the Zone of Proximal Development (ZPD). The ZPD is defined by Vygotsky as:

the distance between the actual developmental level, as determined by

independent problem solving, and the level of potential development, as
determined through problem solving under adult guidance or in collaboration with
more capable peers (Vygotsky, 1978 p. 86).

In the ZPD, the more capable peer and the learner work on a task that the learner could not
perform independently because of the difficulty level. At a later stage, the learner will be able
to perform this same task without assistance (Doolittle, 1997). Vygotsky never thoroughly
defined what constitutes a more capable peer but it is likely to refer to more than someone
from a peer group and, in a university context, must include direct and indirect assistance
from other students, teachers, lecturers and researchers.
If the ZPD is the potential distance the learner could reach with the help of a more
capable peer, then the Zone of Current Development (ZCD) represents the level that the
learner can reach through independent problem solving. In order to help a teacher provide for
the optimal ZPD, the metaphor of scaffolding has been proposed as a guide to thinking
through this practice (Bruner, 1975). Scaffolding represents the support a learner is given to
attain a goal or engage in a task otherwise out of reach (Davis & Miyake, 2004). For
example, as the learner masters each element of the task, the teacher may remove the

scaffold support and gradually pass more control to the learner. After successful scaffolding,
the outer edge of the ZPD defines the limits of the new ZCD (see Figure 1).
Aim of study
As a defining concept of a university education, critical thinking needs to be understood so it
can be better supported (Barnett, 1997). Although much research has been done to this end,
critical thinking remains a difficult concept to define and outside the fields of education,
psychology and cognitive development we lack studies on the developmental nature of this
concept (see Kuhn, 1999). The present paper seeks to provide an account of the development
of critical thinking from the students perspective. The research examines the educational
experiences of zoology students over 3 years and it adopts a theoretical position that
knowledge is socially constructed and that the ZPD model has value for enhancing our
understanding of learning development. At the same time it was recognised that students
reported experiences would allow us insight into the utility of the model. In particular, we
were interested in how students developed critical thinking in the ZPD, how this changed
over time and the decisions teachers, students and others made to scaffold this process.
The study took place in the Department of Zoology, University of Otago between 2006 and
2008. The Zoology programme consists of lectures, tutorials, laboratory-work and field
courses. At 1st year, the laboratory sessions are hands-on with numerous dissections,
experimental work and computer simulations. The students often work in pairs during these
sessions, but groups of up to four are common. Although lecturers teach from their own
research experience they also teach basic biological concepts from a core textbook and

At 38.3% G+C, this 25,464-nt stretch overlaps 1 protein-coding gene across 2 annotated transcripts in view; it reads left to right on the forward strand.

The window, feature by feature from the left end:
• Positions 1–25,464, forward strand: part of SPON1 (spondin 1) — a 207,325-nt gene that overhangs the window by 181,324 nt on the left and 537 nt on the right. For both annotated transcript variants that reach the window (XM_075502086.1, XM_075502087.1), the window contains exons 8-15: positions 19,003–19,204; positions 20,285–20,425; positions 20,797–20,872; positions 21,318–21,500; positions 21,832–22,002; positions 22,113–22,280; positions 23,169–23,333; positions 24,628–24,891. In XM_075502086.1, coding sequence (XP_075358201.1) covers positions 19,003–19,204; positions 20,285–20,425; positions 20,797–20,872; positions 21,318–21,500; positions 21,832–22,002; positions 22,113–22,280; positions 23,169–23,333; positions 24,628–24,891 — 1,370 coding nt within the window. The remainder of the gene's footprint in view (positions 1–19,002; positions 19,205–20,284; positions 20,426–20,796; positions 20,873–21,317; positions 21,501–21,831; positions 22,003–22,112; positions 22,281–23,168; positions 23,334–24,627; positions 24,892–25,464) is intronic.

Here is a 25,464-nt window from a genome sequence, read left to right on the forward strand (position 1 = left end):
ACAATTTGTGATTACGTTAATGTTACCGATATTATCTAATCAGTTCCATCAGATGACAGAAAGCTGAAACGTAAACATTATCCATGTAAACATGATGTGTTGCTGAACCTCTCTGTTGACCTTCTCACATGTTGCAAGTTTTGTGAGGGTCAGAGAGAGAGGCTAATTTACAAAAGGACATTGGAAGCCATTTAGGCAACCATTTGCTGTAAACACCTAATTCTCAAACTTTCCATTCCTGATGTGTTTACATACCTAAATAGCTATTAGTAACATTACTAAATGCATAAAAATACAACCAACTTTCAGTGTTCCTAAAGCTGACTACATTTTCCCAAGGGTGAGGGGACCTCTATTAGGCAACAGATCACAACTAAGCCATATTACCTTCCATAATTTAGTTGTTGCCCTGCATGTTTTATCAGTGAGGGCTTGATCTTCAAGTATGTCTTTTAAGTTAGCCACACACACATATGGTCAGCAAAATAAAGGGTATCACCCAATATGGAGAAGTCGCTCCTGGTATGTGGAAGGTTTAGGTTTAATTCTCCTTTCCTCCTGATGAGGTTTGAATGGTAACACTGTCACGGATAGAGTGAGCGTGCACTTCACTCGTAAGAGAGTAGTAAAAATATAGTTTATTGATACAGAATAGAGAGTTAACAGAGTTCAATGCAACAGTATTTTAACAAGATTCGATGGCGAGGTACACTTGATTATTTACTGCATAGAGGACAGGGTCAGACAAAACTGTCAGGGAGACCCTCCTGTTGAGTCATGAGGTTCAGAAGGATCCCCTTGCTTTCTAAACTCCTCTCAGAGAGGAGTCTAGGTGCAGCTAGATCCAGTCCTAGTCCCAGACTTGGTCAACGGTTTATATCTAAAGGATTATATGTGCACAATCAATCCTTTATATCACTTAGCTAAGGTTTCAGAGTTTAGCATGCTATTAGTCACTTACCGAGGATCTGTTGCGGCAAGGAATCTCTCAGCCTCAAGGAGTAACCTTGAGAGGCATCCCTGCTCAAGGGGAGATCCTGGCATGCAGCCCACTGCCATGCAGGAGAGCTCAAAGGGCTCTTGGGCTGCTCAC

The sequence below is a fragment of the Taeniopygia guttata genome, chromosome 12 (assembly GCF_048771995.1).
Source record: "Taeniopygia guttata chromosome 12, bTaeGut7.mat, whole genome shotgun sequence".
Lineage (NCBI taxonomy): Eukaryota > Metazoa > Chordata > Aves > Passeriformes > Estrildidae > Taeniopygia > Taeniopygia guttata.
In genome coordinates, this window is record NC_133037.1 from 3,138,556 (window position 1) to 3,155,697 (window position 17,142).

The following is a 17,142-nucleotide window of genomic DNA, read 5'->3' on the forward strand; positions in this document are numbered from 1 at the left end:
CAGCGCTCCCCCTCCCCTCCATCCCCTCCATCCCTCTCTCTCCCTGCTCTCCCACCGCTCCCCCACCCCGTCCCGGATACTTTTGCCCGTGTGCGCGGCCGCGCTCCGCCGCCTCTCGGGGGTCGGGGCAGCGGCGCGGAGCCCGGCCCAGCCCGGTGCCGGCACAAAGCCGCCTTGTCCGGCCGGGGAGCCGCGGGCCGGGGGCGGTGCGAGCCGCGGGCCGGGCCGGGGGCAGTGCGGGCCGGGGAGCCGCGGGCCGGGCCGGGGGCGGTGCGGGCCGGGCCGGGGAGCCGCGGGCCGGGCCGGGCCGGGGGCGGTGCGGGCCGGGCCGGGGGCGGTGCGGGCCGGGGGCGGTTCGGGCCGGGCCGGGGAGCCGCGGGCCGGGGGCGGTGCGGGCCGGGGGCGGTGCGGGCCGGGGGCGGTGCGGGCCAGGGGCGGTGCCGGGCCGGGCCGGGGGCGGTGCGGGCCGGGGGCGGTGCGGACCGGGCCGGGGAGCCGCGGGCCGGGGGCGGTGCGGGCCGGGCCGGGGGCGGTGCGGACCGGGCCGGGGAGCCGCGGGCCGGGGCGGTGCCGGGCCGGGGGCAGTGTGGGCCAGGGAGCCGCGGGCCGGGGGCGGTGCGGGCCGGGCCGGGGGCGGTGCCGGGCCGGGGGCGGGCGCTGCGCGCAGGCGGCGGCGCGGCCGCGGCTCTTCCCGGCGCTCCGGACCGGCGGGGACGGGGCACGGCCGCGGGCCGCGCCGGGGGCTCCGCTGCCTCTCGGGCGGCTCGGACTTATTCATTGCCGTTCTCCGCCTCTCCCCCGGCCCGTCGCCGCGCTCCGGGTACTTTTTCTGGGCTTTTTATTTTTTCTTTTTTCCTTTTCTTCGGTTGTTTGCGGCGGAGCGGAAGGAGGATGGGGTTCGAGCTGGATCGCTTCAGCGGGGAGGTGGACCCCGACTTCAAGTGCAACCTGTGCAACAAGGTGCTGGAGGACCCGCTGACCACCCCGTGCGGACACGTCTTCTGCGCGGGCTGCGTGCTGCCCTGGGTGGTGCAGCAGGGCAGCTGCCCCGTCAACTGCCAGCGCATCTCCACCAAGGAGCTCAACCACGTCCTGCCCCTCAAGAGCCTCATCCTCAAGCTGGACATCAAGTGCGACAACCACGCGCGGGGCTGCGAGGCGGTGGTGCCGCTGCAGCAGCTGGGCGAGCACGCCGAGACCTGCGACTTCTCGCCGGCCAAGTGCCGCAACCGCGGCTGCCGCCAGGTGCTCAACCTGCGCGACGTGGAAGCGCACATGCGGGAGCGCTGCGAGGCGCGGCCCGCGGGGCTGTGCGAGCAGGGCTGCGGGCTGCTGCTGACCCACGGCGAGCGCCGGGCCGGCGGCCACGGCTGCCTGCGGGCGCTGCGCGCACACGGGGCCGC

PowerPoint slides for lectures are provided on the course management system. At 2nd year,

students experience field-work and there is a focus on writing laboratory reports. There is a
textbook but students are also required to review original research articles. In 3rd year, group
project work features strongly. A supervisor is assigned to each group but there is a great deal
of ownership of projects by students. They may, for example, come up with original research
questions, gather data, write-up and interpret results. All the project groups report their
findings in seminars and class discussions are encouraged.
The 1st year cohort has an enrolment of around 300. About 80% enter University
directly from high school and the majority of these will not go on to study Zoology. As a
consequence, only those majoring in Zoology were selected for this research and 26
volunteered to take part in the 3-year study. They were interviewed in each year using a semistructured technique that aimed to discover what had scaffolded their learning over the
previous 12 months and how this had supported the development of critical thinking. The
open interview framework enabled students to explore their thoughts and carefully reflect on
issues that they determined as important. In addition, one 3rd year tutorial was video-taped for
the purposes of allowing students to take part in an in-depth exploration of their experiences
using the technique of Interpersonal Process Recall (IPR) (Kagan et al., 1969).
Transcripts were analysed using Thomass general inductive approach (Thomas,
2006) which seeks to develop a framework of the underlying experiences evident in the raw
data while recognising that interpretation is also shaped by theory and the experiences,
knowledge and beliefs of the researchers. With regard to scaffolding, we recognised that it is
a difficult concept to define (Granott, 2005). For the purpose of this study, we examined all
of the support structures students identified as helping them develop as critical thinkers. It
should be noted that these supports (material or social) all had a social origin. For instance, a
textbook was considered a scaffold when set as a prescribed or recommended reading by a
lecturer to help a student learn. Critical thinking was viewed as an evaluative process that

involved an interdependent array of abilities and dispositions. These included (but were not